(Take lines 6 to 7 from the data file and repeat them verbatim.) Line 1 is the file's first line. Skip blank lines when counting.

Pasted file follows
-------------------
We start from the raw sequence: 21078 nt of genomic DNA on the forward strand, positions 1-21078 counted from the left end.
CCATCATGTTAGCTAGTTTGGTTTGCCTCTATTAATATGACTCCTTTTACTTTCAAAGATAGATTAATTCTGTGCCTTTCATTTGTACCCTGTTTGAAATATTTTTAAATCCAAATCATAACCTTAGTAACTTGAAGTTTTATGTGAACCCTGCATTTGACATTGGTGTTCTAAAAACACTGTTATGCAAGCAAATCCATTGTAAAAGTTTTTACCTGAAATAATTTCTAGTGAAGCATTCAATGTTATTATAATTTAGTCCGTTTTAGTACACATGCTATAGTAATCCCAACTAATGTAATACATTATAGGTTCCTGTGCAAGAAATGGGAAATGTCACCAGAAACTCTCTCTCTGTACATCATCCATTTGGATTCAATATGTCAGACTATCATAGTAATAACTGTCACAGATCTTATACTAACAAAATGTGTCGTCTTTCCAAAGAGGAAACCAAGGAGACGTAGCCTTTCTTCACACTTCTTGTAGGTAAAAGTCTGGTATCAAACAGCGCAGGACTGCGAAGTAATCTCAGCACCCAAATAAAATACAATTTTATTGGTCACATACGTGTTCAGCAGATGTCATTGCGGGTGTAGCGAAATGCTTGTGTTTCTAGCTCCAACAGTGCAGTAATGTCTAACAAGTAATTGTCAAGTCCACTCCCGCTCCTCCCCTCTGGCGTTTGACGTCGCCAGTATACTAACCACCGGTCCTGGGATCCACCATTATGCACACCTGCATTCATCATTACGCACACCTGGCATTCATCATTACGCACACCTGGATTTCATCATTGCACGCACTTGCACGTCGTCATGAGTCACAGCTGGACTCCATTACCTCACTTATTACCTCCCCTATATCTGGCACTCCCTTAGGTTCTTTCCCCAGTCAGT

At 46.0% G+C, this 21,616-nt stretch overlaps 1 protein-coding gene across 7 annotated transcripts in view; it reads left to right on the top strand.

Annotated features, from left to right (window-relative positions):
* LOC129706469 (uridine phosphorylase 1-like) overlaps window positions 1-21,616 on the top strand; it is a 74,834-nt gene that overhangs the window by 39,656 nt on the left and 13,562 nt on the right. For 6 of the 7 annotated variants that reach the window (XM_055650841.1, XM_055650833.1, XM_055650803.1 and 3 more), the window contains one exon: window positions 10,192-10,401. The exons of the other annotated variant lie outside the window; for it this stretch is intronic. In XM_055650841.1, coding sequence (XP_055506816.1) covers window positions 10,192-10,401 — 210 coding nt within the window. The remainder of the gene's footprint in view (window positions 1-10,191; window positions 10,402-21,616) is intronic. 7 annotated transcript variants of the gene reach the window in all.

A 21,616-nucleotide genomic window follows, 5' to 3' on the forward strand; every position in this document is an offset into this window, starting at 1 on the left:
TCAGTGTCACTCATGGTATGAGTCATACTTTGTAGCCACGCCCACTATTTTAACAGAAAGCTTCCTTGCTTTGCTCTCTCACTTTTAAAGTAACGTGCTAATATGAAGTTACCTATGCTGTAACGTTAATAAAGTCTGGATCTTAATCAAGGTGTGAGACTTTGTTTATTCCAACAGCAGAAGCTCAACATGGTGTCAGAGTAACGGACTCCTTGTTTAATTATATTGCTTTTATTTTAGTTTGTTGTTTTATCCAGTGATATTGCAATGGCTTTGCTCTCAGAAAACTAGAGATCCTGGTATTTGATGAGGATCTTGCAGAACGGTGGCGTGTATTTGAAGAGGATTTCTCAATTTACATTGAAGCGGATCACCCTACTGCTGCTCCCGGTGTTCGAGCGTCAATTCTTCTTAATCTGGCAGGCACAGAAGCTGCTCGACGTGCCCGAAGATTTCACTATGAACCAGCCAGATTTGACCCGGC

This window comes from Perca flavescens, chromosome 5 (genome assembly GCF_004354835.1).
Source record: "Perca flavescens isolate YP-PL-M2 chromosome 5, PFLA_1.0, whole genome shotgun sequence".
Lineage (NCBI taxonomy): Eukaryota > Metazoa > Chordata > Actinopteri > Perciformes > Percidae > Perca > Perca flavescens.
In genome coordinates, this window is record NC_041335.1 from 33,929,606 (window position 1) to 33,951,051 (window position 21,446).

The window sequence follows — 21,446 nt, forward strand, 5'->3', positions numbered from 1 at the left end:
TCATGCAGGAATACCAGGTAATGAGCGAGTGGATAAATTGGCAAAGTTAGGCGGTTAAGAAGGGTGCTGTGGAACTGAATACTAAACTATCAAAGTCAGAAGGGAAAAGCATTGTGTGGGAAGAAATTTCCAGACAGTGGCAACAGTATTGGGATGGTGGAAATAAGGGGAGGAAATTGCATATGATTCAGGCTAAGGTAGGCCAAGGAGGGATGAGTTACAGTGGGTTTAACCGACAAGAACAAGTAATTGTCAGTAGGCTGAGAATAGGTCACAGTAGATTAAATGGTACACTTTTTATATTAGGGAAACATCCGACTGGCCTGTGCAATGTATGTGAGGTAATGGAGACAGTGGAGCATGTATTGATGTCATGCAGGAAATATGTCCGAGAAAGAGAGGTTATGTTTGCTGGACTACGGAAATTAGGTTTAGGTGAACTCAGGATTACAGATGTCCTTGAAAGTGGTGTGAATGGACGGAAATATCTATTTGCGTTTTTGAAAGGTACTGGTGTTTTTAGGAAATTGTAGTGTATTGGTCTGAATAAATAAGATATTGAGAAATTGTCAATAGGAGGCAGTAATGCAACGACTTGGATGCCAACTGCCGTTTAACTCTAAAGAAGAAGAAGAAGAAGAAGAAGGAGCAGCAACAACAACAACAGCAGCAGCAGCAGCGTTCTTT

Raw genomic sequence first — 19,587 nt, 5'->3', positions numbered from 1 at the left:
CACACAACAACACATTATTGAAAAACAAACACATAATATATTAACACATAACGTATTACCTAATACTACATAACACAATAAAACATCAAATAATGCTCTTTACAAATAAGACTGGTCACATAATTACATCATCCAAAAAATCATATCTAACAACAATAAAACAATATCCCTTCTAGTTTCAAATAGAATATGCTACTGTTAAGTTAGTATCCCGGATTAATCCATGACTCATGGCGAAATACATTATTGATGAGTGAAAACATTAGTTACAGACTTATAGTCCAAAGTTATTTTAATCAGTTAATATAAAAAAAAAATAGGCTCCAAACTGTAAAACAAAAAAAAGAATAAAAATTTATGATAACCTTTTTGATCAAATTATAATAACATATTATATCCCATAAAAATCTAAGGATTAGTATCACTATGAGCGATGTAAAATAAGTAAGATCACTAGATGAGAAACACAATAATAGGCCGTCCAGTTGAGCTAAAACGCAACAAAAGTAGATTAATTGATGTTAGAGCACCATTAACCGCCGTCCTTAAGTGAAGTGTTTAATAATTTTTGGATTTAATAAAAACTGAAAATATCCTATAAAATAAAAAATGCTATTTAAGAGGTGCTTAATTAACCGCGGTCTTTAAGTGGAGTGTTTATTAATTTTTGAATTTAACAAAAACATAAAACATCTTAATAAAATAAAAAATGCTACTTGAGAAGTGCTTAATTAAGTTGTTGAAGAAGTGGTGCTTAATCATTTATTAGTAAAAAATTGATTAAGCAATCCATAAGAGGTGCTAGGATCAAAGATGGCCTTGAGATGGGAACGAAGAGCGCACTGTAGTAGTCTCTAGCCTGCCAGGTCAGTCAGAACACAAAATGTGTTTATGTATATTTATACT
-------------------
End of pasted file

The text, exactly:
A 21,616-nucleotide genomic window follows, 5' to 3' on the forward strand; every position in this document is an offset into this window, starting at 1 on the left:
TCAGTGTCACTCATGGTATGAGTCATACTTTGTAGCCACGCCCACTATTTTAACAGAAAGCTTCCTTGCTTTGCTCTCTCACTTTTAAAGTAACGTGCTAATATGAAGTTACCTATGCTGTAACGTTAATAAAGTCTGGATCTTAATCAAGGTGTGAGACTTTGTTTATTCCAACAGCAGAAGCTCAACATGGTGTCAGAGTAACGGACTCCTTGTTTAATTATATTGCTTTTATTTTAGTTTGTTGTTTTATCCAGTGATATTGCAATGGCTTTGCTCTCAGAAAACTAGAGATCCTGGTATTTGATGAGGATCTTGCAGAACGGTGGCGTGTATTTGAAGAGGATTTCTCAATTTACATTGAAGCGGATCACCCTACTGCTGCTCCCGGTGTTCGAGCGTCAATTCTTCTTAATCTGGCAGGCACAGAAGCTGCTCGACGTGCCCGAAGATTTCACTATGAACCAGCCAGATTTGACCCGGC